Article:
We decided to work with a theme for our wedding day. Based on the Dutch, British, and American flags we choose the colors red, white, and blue as our theme. Think about your theme or style for your wedding. Create a story line that you can stick to. The story line comes back in your invites, your website, your decorations, your menu, your outfits, in our case our speech, and our thank-you notes.

At the start of your planning process your ”story” should not be set in stone. Why not? Well your plans, your ideas and your attitude will change once you start planning your day. This goes back to what I said at the beginning about making a list of what you really want to see at your own wedding day.

Our ideas evolved once we knew our final venue, when we figured out our budget, and even at a later stage when we got inspiration from places we visited on our holidays (we wanted a live band after visiting Nashville). It is great that you have a vision but it is best to keep an open mind to new ideas. Not everything might work out the way you have it in your head.

5. Your guests

Obviously you want to share your big day with your family and your friends but is your great-great-uncle still considered family? Perhaps you think he is and in that case you should invite him. In my case we drew the line with direct uncles, aunts and cousins.

Deciding which family members you should invite seems straightforward but it becomes murkier when you decide which friends you want to see at your wedding. You are most likely to upset some people by not inviting them but this is inevitable. You have to draw the line somewhere.

Create an invite list in Excel. Write down all the names and categorize them by how you know them (family, friends, colleagues). You can add columns for:

 Your guest list

Your guest list

  • Invite send / received
  • Invite accepted / declined
  • Dietary requests
  • Hotel bookings
  • Guest list registration

6. Budgeting the dream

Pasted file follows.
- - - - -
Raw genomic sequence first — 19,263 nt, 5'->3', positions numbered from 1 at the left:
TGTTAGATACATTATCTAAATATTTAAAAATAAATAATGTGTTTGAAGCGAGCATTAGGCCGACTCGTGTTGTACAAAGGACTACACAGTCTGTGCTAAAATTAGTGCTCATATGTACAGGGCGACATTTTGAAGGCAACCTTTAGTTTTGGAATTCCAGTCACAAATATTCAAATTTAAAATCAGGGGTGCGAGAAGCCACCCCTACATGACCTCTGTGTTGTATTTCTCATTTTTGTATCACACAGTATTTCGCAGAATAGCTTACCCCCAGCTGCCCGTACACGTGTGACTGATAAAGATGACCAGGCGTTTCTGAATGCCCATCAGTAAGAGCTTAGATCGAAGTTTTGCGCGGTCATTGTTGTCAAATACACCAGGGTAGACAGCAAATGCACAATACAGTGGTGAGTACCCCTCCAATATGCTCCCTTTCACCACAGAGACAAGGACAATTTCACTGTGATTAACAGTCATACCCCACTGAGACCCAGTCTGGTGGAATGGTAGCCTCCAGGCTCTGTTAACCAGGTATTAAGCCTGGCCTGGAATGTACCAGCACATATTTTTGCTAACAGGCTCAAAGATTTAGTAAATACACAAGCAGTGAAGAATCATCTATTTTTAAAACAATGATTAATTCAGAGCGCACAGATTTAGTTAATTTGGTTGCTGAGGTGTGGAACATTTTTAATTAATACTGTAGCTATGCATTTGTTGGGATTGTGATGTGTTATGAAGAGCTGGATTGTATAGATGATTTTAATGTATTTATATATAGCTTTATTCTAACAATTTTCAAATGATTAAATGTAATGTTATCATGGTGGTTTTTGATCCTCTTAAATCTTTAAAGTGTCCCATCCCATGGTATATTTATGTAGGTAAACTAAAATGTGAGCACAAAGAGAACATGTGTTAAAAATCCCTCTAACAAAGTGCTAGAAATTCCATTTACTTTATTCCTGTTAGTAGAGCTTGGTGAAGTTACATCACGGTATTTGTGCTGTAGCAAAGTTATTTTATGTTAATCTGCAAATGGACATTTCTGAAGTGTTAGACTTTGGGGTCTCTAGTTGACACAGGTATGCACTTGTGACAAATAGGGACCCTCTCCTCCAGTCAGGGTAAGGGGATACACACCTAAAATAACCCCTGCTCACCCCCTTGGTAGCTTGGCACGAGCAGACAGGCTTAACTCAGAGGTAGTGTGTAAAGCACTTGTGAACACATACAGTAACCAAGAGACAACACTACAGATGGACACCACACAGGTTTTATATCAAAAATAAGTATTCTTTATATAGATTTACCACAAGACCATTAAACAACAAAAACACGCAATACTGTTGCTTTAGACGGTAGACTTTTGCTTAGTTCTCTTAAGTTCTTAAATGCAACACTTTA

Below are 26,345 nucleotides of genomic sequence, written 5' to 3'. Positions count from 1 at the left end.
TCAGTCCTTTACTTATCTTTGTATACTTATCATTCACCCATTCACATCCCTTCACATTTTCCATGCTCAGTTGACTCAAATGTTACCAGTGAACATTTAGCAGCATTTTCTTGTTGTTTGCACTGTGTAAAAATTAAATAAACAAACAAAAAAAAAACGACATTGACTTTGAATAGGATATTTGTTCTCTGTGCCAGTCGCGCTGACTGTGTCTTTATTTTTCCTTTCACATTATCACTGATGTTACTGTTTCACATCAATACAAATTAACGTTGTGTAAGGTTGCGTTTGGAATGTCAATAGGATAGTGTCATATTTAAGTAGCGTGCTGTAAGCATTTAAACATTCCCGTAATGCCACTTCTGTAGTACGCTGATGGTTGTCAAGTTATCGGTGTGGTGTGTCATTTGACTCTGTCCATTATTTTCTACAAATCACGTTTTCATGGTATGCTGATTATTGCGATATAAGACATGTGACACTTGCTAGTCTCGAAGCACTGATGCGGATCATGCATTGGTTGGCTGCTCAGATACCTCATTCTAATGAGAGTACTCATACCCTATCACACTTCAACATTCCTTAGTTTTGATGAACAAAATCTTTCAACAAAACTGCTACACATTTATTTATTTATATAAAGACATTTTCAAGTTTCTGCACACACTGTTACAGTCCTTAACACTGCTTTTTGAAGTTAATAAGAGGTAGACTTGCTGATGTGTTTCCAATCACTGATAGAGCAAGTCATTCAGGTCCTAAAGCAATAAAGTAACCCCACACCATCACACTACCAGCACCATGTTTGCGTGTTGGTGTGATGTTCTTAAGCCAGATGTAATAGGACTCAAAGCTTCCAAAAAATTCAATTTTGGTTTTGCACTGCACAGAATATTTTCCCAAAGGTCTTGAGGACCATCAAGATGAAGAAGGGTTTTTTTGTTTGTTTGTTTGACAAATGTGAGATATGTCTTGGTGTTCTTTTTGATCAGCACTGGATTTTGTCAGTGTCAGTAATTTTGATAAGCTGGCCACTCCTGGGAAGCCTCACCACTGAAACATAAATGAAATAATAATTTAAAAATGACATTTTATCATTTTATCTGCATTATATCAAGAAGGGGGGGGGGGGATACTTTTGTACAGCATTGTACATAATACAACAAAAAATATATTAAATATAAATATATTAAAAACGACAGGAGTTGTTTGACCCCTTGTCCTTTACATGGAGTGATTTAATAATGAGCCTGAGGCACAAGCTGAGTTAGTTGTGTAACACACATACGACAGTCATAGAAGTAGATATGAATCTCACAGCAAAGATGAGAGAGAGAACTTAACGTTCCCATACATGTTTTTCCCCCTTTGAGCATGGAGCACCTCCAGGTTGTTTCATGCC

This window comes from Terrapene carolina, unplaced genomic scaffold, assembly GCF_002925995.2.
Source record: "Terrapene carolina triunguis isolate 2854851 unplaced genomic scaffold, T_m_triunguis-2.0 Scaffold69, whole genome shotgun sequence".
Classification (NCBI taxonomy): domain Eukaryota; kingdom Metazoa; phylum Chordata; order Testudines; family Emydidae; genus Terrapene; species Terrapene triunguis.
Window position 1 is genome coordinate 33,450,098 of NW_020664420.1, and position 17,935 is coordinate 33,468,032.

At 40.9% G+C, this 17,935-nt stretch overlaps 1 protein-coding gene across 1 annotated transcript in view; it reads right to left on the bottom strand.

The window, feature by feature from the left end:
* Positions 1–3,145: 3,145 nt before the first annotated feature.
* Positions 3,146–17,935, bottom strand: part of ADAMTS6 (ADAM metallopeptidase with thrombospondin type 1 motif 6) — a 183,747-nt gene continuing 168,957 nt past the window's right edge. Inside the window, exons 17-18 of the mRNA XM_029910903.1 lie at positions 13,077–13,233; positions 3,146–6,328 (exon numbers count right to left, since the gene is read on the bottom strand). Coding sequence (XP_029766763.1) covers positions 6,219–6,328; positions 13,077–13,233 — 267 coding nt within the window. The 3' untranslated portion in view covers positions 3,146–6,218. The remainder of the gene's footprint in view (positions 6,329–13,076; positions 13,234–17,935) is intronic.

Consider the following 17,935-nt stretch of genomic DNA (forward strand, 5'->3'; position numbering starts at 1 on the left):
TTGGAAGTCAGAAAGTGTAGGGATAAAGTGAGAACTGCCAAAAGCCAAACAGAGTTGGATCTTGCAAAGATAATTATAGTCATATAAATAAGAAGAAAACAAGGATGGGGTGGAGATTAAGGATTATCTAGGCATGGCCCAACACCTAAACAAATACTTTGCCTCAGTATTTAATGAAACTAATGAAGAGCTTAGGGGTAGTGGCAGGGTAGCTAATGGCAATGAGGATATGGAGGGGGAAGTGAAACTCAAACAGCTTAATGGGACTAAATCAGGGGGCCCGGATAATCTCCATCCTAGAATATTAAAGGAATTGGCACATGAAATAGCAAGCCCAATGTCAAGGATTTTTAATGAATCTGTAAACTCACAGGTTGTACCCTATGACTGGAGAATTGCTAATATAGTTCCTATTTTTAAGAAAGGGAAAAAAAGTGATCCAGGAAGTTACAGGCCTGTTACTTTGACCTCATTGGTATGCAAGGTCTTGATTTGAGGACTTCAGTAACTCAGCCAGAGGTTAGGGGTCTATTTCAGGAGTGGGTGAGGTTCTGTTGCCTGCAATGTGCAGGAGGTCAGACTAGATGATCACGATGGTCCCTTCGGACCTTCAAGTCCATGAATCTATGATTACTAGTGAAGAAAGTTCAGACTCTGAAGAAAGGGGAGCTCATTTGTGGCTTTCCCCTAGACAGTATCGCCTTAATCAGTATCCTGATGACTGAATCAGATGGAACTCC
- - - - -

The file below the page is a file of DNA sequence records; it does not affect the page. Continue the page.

Some might say you have to decide on a budget first before you start thinking about your venue, your outfits, your friends, etc. We had a rough idea of what we wanted to spend but it was not until we visited some venues did we get a good idea what the actual costs might be. A friend told us that a wedding cost roughly the same as buying a Volkswagen Polo. So that is what we kept in mind when we started shopping around.

“Oh a wedding…that is 30% more”. Okay, venue managers won’t say that to you but you do get the impression that this is how they operate. One of the venues we dealt with wanted to charge us €300 to use their disco ball. That is nuts. Obviously venues need to make money on some items but do not be afraid to tell them off if you think they are taking you for a ride.

The biggest costs for us were:

  • Venue hire: included food & drinks
  • Rings: Shop around you can get wedding rings at any price
  • Entertainment: live band & DJ

Make sure you always negotiate. Look carefully at the quote and see what, where and why the venue (or suppliers or entertainers) wants to charge you. For example the €300 disco ball. Question them on the costs that do not make sense to you. When you are still looking for locations you should compare the different quotes against each other. Use the quote from one venue to get more for your money at your preferred venue. Can they match that deal?

More info

There is a lot more information I can give you. You can download my eBook Gay Wedding Planning on Amazon or buy my online workshop Wedding Planning.

Just for you: this week this eBook is FREE to download. Offer is valid until Friday 20 November 2015 at 12noon (GMT).

Here is the link: Gay Wedding Planning